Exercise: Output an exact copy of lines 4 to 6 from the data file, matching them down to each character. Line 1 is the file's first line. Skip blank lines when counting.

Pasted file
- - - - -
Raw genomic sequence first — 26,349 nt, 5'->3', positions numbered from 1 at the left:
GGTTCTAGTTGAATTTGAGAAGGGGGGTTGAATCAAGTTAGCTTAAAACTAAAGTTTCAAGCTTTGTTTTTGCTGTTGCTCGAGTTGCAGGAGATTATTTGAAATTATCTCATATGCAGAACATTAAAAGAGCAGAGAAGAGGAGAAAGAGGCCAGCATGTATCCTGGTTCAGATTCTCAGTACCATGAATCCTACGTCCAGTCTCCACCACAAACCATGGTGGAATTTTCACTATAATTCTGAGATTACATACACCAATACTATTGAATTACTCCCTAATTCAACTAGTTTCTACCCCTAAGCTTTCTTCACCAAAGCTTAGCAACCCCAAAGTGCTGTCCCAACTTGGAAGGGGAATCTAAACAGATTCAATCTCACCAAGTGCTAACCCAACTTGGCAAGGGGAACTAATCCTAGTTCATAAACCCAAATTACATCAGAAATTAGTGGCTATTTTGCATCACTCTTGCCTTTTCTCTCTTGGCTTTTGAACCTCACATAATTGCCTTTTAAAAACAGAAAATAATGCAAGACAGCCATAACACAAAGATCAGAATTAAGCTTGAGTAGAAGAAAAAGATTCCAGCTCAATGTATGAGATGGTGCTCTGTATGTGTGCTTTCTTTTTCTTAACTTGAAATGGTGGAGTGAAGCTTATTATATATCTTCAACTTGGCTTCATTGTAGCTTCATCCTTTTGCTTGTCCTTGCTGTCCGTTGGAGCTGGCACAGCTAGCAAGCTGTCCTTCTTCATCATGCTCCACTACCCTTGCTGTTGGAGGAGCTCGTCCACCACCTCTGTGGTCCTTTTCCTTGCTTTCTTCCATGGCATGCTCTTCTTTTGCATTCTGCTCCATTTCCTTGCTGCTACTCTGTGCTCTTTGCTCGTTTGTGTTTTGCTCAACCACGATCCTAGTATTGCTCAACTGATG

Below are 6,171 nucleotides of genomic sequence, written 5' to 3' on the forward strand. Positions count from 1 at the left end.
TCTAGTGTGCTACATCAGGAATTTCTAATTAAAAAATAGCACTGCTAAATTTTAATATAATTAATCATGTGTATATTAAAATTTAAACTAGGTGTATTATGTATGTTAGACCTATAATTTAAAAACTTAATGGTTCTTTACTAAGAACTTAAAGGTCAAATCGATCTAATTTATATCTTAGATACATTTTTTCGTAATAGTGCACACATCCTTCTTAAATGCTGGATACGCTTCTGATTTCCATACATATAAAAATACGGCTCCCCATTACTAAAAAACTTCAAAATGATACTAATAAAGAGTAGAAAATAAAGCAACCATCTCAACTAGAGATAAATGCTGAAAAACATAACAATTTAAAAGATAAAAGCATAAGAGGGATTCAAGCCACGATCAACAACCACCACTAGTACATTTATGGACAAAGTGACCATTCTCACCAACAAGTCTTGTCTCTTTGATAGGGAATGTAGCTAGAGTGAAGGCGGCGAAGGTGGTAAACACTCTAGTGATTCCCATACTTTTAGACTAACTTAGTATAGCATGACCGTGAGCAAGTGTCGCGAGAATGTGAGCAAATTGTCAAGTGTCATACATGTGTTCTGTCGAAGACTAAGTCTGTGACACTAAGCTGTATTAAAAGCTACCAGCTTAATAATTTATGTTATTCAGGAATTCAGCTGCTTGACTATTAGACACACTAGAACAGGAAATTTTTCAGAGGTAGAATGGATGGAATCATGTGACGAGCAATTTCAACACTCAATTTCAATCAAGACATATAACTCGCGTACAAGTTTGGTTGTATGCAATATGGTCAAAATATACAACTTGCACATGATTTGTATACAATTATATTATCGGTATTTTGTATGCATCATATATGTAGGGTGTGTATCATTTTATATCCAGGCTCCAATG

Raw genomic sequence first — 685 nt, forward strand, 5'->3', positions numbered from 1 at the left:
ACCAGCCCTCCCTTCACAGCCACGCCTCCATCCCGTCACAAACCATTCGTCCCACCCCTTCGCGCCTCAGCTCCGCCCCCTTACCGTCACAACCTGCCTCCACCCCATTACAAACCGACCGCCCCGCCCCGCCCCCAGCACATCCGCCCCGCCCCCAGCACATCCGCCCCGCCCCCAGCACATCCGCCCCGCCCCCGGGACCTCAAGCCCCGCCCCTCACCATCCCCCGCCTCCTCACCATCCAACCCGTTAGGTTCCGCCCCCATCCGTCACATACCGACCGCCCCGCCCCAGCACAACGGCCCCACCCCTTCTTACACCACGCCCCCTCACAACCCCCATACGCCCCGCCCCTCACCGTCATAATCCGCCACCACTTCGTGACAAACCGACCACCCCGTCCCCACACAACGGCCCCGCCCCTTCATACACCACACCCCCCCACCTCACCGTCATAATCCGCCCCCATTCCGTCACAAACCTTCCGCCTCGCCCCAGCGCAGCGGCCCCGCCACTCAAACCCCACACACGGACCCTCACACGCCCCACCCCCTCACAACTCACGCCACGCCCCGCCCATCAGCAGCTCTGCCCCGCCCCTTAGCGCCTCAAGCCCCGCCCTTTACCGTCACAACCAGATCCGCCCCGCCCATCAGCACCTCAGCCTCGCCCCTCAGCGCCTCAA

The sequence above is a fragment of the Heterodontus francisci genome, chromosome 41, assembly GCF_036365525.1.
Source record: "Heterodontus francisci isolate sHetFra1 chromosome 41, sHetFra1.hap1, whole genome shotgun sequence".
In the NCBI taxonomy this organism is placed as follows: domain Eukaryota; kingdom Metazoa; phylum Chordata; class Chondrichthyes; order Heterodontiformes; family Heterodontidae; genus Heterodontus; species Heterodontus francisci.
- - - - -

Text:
TCTAGTGTGCTACATCAGGAATTTCTAATTAAAAAATAGCACTGCTAAATTTTAATATAATTAATCATGTGTATATTAAAATTTAAACTAGGTGTATTATGTATGTTAGACCTATAATTTAAAAACTTAATGGTTCTTTACTAAGAACTTAAAGGTCAAATCGATCTAATTTATATCTTAGATACATTTTTTCGTAATAGTGCACACATCCTTCTTAAATGCTGGATACGCTTCTGATTTCCATACATATAAAAATACGGCTCCCCATTACTAAAAAACTTCAAAATGATACTAATAAAGAGTAGAAAATAAAGCAACCATCTCAACTAGAGATAAATGCTGAAAAACATAACAATTTAAAAGATAAAAGCATAAGAGGGATTCAAGCCACGATCAACAACCACCACTAGTACATTTATGGACAAAGTGACCATTCTCACCAACAAGTCTTGTCTCTTTGATAGGGAATGTAGCTAGAGTGAAGGCGGCGAAGGTGGTAAACACTCTAGTGATTCCCATACTTTTAGACTAACTTAGTATAGCATGACCGTGAGCAAGTGTCGCGAGAATGTGAGCAAATTGTCAAGTGTCATACATGTGTTCTGTCGAAGACTAAGTCTGTGACACTAAGCTGTATTAAAAGCTACCAGCTTAATAATTTATGTTATTCAGGAATTCAGCTGCTTGACTATTAGACACACTAGAACAGGAAATTTTTCAGAGGTAGAATGGATGGAATCATGTGACGAGCAATTTCAACACTCAATTTCAATCAAGACATATAACTCGCGTACAAGTTTGGTTGTATGCAATATGGTCAAAATATACAACTTGCACATGATTTGTATACAATTATATTATCGGTATTTTGTATGCATCATATATGTAGGGTGTGTATCATTTTATATCCAGGCTCCAATG

Raw genomic sequence first — 685 nt, forward strand, 5'->3', positions numbered from 1 at the left:
ACCAGCCCTCCCTTCACAGCCACGCCTCCATCCCGTCACAAACCATTCGTCCCACCCCTTCGCGCCTCAGCTCCGCCCCCTTACCGTCACAACCTGCCTCCACCCCATTACAAACCGACCGCCCCGCCCCGCCCCCAGCACATCCGCCCCGCCCCCAGCACATCCGCCCCGCCCCCAGCACATCCGCCCCGCCCCCGGGACCTCAAGCCCCGCCCCTCACCATCCCCCGCCTCCTCACCATCCAACCCGTTAGGTTCCGCCCCCATCCGTCACATACCGACCGCCCCGCCCCAGCACAACGGCCCCACCCCTTCTTACACCACGCCCCCTCACAACCCCCATACGCCCCGCCCCTCACCGTCATAATCCGCCACCACTTCGTGACAAACCGACCACCCCGTCCCCACACAACGGCCCCGCCCCTTCATACACCACACCCCCCCACCTCACCGTCATAATCCGCCCCCATTCCGTCACAAACCTTCCGCCTCGCCCCAGCGCAGCGGCCCCGCCACTCAAACCCCACACACGGACCCTCACACGCCCCACCCCCTCACAACTCACGCCACGCCCCGCCCATCAGCAGCTCTGCCCCGCCCCTTAGCGCCTCAAGCCCCGCCCTTTACCGTCACAACCAGATCCGCCCCGCCCATCAGCACCTCAGCCTCGCCCCTCAGCGCCTCAA